What is "Effective" Training? The DOJ Finally Weighs In.

What does "effective" compliance training look like?

Do we need to do in person training?

Who should be trained?

And how often?

Answering these questions is critical to create an "effective" compliance program in line with the US Federal Sentencing Guidelines (which ultimately could prove to mitigate fines incurred by companies which are prosecuted by the DOJ). Unfortunately, there is no "one size fits all" solution, and the Department of Justice (DOJ) hasn't given many real world examples of "effective" programs. 

Compliance counsel have long known the minimum basic requirements for an "effective" corporate compliance program: 

  • establish standards and procedures to prevent and detect criminal conduct;

  • ensure that the governing authority (most often, the board of directors) and all high-level personnel exercise reasonable oversight with respect to the implementation and effectiveness of the program, as well as assign overall responsibility for the program to high-level personnel;

  • exclude from positions of substantial authority any individual that the company knows, or should know, is engaged in illegal or unethical activities;

  • conduct training on and disseminate information about the program's standards and procedures (emphasis mine);

  • monitor, audit, and evaluate the program, as well as provide a mechanism for anonymous or confidential reporting;

  • promote and enforce the program through appropriate incentives and disciplinary measures; and,

  • respond appropriately to criminal conduct that is detected and act to prevent further similar conduct

Source: Federal Sentencing Guidelines, Jones Day

But for the first time, the DOJ has provided insight into what makes a corporate compliance program effective enough to earn a recommendation for a lower fine under the Federal Sentencing Guidelines. 

We'll take a look specifically at the training component of the DOJ's guidance. 

In US v. Kayaba Industry Co., the DOJ's sentencing memorandum provides amazing insights into what it considers to be "effective" antitrust training.* Using these insights, we get some clarity on what the federal sentencing guidelines require of an effective compliance program and its training. 

*Please note: this does not mean that the DOJ considered the program to be "effective" solely because of the training.

Here are the key takeaways that corporate counsel need to know in order to create "effective" training for their company:

1. Train senior management

Once Kayaba was notified of the government's investigation into potential antitrust violations, it immediately implemented a new training program that included senior management. 

Training senior management is not only important to the training component of the Federal Sentencing Guidelines, but also helps set the "tone from the top" that compliance is important to the company (another requirement of an "effective" compliance program). 

In fact, the Kayaba Sentencing Memo specifically mentions that direction from the top and training senior management are important elements of an effective compliance program. 

In light of this guidance, corporate counsel should consider training all senior management on compliance topics.

2. Train lower level employees when compliance pertains directly to their position

The Sentencing Memo details that Kayaba "entered into...conspiracy to suppress and eliminate competition in the automotive parts industry by agreeing to allocate markets, rig bids for, and to fix, stabilize and maintain the price of shock absorbers."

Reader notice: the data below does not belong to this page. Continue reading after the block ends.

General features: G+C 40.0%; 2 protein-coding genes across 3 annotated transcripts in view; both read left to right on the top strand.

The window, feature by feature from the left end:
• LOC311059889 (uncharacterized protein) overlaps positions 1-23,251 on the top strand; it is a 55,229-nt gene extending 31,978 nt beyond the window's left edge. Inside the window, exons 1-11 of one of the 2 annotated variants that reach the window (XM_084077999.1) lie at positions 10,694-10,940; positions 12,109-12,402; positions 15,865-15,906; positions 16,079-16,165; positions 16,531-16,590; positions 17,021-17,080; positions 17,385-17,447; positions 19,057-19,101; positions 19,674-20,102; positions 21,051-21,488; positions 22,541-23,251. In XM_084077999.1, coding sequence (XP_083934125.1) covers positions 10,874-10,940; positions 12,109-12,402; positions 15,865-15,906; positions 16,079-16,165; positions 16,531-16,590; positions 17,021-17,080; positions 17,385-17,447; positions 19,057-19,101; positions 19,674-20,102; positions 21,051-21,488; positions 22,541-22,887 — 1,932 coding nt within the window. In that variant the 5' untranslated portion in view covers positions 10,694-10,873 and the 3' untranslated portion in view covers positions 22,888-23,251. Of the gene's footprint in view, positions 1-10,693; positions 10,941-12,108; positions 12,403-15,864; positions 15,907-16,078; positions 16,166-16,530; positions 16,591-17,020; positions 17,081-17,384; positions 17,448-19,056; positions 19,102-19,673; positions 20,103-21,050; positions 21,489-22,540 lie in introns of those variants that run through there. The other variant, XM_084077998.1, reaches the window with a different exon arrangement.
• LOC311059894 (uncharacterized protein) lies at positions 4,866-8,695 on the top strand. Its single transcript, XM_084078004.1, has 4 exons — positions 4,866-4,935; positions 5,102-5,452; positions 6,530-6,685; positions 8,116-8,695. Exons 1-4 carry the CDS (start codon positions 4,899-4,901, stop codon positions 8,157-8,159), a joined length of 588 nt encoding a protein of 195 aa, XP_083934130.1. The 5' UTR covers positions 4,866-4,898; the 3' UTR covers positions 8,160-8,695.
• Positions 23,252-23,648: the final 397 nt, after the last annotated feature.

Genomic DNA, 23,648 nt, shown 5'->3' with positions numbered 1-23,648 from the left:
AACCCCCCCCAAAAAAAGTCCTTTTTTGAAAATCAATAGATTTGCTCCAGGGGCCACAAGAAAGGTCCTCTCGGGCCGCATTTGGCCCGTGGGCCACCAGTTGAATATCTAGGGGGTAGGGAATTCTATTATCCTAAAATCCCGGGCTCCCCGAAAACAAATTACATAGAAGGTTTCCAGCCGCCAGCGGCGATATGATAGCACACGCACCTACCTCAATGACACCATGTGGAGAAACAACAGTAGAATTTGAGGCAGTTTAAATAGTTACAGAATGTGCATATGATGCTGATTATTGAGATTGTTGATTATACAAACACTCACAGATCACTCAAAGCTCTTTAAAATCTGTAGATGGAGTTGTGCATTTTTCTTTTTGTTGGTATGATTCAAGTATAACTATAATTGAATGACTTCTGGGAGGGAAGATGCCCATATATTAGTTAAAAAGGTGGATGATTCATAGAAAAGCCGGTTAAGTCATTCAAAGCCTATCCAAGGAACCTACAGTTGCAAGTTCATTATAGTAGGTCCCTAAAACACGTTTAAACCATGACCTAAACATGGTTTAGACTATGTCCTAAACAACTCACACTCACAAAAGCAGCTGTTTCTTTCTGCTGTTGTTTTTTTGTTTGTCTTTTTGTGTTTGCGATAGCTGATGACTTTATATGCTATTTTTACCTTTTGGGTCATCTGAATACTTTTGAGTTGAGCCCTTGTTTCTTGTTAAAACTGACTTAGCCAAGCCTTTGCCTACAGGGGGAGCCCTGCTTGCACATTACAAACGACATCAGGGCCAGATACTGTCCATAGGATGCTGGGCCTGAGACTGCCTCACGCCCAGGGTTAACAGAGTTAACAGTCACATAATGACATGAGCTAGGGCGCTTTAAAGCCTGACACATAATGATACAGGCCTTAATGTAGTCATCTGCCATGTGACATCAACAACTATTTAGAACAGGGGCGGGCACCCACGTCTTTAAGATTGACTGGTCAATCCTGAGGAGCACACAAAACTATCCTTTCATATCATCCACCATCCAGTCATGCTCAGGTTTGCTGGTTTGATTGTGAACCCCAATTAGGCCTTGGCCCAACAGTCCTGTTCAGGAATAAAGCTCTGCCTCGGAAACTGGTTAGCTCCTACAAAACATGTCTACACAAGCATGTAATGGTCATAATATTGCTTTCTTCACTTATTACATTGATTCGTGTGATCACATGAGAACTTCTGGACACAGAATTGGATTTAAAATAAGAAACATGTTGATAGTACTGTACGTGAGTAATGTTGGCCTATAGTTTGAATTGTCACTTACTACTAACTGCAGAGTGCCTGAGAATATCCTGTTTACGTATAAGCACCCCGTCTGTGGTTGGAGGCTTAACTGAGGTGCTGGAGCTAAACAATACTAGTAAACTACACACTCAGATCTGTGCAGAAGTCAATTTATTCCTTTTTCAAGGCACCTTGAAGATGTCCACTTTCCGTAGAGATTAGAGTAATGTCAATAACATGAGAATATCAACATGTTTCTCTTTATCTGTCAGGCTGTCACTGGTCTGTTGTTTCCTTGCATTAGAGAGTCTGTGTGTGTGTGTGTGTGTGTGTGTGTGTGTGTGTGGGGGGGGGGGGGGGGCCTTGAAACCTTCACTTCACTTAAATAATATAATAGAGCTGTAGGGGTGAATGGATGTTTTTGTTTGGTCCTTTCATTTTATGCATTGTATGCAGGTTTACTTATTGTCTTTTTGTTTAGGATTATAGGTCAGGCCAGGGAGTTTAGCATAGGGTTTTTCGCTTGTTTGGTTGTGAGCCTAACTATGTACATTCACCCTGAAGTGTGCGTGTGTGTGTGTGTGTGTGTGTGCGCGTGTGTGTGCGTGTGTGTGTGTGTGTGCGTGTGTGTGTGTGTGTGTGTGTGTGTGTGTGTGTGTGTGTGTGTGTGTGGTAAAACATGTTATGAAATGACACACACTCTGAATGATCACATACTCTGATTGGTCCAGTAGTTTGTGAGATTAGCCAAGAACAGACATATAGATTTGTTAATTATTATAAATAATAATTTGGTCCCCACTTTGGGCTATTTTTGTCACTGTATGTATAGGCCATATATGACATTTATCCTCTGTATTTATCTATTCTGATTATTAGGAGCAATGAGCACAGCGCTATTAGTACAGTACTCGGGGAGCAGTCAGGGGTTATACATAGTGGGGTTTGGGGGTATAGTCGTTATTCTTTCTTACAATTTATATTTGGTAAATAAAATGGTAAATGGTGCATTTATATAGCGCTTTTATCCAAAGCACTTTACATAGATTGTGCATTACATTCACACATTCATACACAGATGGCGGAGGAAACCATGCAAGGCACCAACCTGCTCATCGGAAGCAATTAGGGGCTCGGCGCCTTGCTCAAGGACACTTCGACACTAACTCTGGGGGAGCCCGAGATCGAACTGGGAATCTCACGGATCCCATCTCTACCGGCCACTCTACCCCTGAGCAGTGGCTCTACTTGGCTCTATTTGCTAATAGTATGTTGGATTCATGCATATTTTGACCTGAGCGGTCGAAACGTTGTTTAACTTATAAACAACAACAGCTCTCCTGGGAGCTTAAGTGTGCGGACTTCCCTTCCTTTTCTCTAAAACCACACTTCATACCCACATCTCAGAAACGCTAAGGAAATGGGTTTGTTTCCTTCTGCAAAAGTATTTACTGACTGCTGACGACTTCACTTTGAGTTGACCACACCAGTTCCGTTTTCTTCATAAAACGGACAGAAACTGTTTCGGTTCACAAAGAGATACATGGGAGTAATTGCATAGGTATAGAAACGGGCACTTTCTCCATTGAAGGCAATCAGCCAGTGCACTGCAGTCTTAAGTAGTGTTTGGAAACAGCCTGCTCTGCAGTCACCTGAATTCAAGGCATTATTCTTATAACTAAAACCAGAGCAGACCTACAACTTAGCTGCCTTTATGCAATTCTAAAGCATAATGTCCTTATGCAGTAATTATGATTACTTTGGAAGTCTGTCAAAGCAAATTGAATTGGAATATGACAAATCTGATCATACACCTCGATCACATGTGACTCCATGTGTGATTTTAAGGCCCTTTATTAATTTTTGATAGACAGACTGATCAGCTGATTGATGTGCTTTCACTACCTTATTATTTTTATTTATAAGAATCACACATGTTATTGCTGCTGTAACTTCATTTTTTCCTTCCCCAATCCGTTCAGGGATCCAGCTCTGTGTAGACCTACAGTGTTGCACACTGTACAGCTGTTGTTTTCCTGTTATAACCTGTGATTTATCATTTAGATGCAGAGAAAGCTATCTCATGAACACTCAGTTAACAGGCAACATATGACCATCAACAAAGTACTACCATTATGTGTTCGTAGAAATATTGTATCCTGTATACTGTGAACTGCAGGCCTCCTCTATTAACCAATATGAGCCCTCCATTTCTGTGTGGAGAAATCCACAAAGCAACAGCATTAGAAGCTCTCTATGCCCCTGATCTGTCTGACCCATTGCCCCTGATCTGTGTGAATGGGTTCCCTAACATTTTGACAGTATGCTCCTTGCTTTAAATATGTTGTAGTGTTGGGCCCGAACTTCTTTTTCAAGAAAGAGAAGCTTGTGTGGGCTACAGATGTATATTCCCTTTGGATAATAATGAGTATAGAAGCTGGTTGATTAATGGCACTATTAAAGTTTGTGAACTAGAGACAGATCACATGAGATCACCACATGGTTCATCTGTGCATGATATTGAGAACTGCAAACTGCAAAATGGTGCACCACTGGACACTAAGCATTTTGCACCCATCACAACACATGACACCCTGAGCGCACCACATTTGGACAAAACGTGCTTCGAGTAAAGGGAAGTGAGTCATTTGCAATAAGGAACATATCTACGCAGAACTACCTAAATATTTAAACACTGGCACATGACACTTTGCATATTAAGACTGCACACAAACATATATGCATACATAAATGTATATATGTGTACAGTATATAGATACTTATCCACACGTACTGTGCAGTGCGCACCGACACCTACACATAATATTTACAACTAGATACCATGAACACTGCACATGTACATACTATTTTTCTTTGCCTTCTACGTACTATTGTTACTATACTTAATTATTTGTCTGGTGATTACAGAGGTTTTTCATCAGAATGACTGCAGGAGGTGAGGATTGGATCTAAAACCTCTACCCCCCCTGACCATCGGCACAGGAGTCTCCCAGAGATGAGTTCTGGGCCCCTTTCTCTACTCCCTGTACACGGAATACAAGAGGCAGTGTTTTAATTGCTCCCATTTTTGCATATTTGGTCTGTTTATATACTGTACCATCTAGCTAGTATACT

I.e., Kayaba was accused of violating antitrust laws. 

After being notified of the DOJ investigation, Kayaba quickly targeted high risk employees for antitrust training - here, the salespeople. The DOJ specifically mentioned Kayaba's directed training efforts in the memo as one of the compliance program "highlights".

This provides a critical lesson for corporate counsel designing training programs: you will need to train lower level, high risk employees when the compliance risk area pertains directly to their daily job.

Training is not limited to senior management. 

3. Provide 1-on-1 training where necessary

How often do corporate counsel train a room full of people and "leave it at that"? 

Obviously doing 1-on-1 training is extremely time consuming, but the DOJ specifically mentioned the importance of Kayaba providing 1-on-1 training to certain high-risk employees. 

Key takeaway: if you want your training to be "effective", you may need to follow up your general group training sessions with 1-on-1 training.

4. Test the effectiveness of the training

Corporate training (usually done online or through an LMS) typically uses post-training testing to "confirm" that employees understood the material.

But how do you know the training materials themselves are effective?

Maybe the employee knew the answer before taking the training?

By examining employee's understanding of antitrust compliance concepts before and after the training, Kayaba gained valuable understanding of whether the training itself was effective.

The DOJ called out this type of testing in its compliance program "highlights," which means corporate counsel should think about designing a similar testing program for their own company.

Conclusion

Even though the Kayaba Sentencing Memo doesn't provide an exhaustive description of an "effective" compliance program, it provides a great roadmap for corporate counsel designing compliance training programs.

If you're looking for help to design your compliance training, check out our Ultimate Guides: 

Guide to 45 Minute Antitrust Training

Guide to 45 Minute FCPA Training 


Cover photo provided by:

"Usdepartmentofjustice". Licensed under CC BY-SA 3.0 via Commons - https://commons.wikimedia.org/wiki/

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